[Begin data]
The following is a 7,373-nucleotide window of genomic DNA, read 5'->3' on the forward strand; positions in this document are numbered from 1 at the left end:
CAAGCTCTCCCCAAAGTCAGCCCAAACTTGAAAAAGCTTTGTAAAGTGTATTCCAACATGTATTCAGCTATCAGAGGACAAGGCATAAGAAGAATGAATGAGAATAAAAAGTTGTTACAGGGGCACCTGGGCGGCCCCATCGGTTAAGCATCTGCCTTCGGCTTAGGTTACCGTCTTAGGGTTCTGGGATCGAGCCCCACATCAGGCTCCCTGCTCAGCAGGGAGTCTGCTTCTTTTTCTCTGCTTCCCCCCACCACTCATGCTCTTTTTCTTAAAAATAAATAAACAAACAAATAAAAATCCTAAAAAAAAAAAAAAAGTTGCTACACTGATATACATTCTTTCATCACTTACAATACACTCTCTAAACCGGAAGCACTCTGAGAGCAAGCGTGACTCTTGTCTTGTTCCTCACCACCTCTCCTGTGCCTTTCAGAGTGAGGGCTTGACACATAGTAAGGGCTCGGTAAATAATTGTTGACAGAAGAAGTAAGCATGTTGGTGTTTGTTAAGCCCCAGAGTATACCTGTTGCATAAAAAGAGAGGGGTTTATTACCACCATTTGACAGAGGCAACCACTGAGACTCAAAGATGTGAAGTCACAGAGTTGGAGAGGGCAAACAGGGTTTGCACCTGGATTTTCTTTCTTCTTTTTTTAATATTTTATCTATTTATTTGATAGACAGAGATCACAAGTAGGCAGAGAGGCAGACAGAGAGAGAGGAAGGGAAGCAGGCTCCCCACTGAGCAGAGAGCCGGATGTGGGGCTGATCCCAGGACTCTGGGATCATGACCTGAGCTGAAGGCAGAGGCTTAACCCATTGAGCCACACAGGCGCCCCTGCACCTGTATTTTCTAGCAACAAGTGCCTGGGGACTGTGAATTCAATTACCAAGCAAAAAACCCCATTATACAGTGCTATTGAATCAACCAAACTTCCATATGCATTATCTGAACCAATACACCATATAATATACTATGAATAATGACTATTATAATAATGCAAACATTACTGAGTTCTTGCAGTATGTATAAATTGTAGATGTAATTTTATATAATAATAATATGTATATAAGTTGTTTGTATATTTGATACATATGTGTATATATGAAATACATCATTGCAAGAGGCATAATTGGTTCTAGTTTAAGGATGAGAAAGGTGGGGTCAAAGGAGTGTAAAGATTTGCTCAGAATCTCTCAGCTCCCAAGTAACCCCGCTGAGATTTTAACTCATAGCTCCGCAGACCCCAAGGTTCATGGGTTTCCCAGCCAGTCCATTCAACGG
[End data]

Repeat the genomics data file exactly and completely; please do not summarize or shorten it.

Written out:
The following is a 7,373-nucleotide window of genomic DNA, read 5'->3' on the forward strand; positions in this document are numbered from 1 at the left end:
CAAGCTCTCCCCAAAGTCAGCCCAAACTTGAAAAAGCTTTGTAAAGTGTATTCCAACATGTATTCAGCTATCAGAGGACAAGGCATAAGAAGAATGAATGAGAATAAAAAGTTGTTACAGGGGCACCTGGGCGGCCCCATCGGTTAAGCATCTGCCTTCGGCTTAGGTTACCGTCTTAGGGTTCTGGGATCGAGCCCCACATCAGGCTCCCTGCTCAGCAGGGAGTCTGCTTCTTTTTCTCTGCTTCCCCCCACCACTCATGCTCTTTTTCTTAAAAATAAATAAACAAACAAATAAAAATCCTAAAAAAAAAAAAAAAGTTGCTACACTGATATACATTCTTTCATCACTTACAATACACTCTCTAAACCGGAAGCACTCTGAGAGCAAGCGTGACTCTTGTCTTGTTCCTCACCACCTCTCCTGTGCCTTTCAGAGTGAGGGCTTGACACATAGTAAGGGCTCGGTAAATAATTGTTGACAGAAGAAGTAAGCATGTTGGTGTTTGTTAAGCCCCAGAGTATACCTGTTGCATAAAAAGAGAGGGGTTTATTACCACCATTTGACAGAGGCAACCACTGAGACTCAAAGATGTGAAGTCACAGAGTTGGAGAGGGCAAACAGGGTTTGCACCTGGATTTTCTTTCTTCTTTTTTTAATATTTTATCTATTTATTTGATAGACAGAGATCACAAGTAGGCAGAGAGGCAGACAGAGAGAGAGGAAGGGAAGCAGGCTCCCCACTGAGCAGAGAGCCGGATGTGGGGCTGATCCCAGGACTCTGGGATCATGACCTGAGCTGAAGGCAGAGGCTTAACCCATTGAGCCACACAGGCGCCCCTGCACCTGTATTTTCTAGCAACAAGTGCCTGGGGACTGTGAATTCAATTACCAAGCAAAAAACCCCATTATACAGTGCTATTGAATCAACCAAACTTCCATATGCATTATCTGAACCAATACACCATATAATATACTATGAATAATGACTATTATAATAATGCAAACATTACTGAGTTCTTGCAGTATGTATAAATTGTAGATGTAATTTTATATAATAATAATATGTATATAAGTTGTTTGTATATTTGATACATATGTGTATATATGAAATACATCATTGCAAGAGGCATAATTGGTTCTAGTTTAAGGATGAGAAAGGTGGGGTCAAAGGAGTGTAAAGATTTGCTCAGAATCTCTCAGCTCCCAAGTAACCCCGCTGAGATTTTAACTCATAGCTCCGCAGACCCCAAGGTTCATGGGTTTCCCAGCCAGTCCATTCAACGG